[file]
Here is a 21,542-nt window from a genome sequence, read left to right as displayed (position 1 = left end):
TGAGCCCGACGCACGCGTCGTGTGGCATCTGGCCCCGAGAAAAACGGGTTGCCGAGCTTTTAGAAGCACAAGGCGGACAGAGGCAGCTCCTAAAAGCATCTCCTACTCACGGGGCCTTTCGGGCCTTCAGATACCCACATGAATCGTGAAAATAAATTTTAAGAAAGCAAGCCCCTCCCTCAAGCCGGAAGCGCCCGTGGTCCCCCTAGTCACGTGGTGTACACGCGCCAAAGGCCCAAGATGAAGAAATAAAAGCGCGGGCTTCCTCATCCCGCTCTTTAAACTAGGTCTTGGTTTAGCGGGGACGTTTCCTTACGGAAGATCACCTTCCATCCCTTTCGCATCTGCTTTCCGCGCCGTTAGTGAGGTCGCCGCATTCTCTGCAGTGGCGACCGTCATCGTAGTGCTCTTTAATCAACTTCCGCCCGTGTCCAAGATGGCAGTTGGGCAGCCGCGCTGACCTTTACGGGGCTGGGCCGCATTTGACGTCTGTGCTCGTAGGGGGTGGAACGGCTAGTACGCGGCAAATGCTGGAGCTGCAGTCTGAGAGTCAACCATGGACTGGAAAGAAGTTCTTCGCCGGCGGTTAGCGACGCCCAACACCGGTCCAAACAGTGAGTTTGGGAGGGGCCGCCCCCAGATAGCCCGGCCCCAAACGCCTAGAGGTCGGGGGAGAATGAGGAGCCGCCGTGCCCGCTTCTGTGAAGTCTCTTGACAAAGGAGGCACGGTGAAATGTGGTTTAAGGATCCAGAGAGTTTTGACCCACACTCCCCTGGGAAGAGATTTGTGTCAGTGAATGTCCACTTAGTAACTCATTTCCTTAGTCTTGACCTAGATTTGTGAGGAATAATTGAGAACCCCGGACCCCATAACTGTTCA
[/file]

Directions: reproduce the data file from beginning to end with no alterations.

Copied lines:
Here is a 21,542-nt window from a genome sequence, read left to right as displayed (position 1 = left end):
TGAGCCCGACGCACGCGTCGTGTGGCATCTGGCCCCGAGAAAAACGGGTTGCCGAGCTTTTAGAAGCACAAGGCGGACAGAGGCAGCTCCTAAAAGCATCTCCTACTCACGGGGCCTTTCGGGCCTTCAGATACCCACATGAATCGTGAAAATAAATTTTAAGAAAGCAAGCCCCTCCCTCAAGCCGGAAGCGCCCGTGGTCCCCCTAGTCACGTGGTGTACACGCGCCAAAGGCCCAAGATGAAGAAATAAAAGCGCGGGCTTCCTCATCCCGCTCTTTAAACTAGGTCTTGGTTTAGCGGGGACGTTTCCTTACGGAAGATCACCTTCCATCCCTTTCGCATCTGCTTTCCGCGCCGTTAGTGAGGTCGCCGCATTCTCTGCAGTGGCGACCGTCATCGTAGTGCTCTTTAATCAACTTCCGCCCGTGTCCAAGATGGCAGTTGGGCAGCCGCGCTGACCTTTACGGGGCTGGGCCGCATTTGACGTCTGTGCTCGTAGGGGGTGGAACGGCTAGTACGCGGCAAATGCTGGAGCTGCAGTCTGAGAGTCAACCATGGACTGGAAAGAAGTTCTTCGCCGGCGGTTAGCGACGCCCAACACCGGTCCAAACAGTGAGTTTGGGAGGGGCCGCCCCCAGATAGCCCGGCCCCAAACGCCTAGAGGTCGGGGGAGAATGAGGAGCCGCCGTGCCCGCTTCTGTGAAGTCTCTTGACAAAGGAGGCACGGTGAAATGTGGTTTAAGGATCCAGAGAGTTTTGACCCACACTCCCCTGGGAAGAGATTTGTGTCAGTGAATGTCCACTTAGTAACTCATTTCCTTAGTCTTGACCTAGATTTGTGAGGAATAATTGAGAACCCCGGACCCCATAACTGTTCA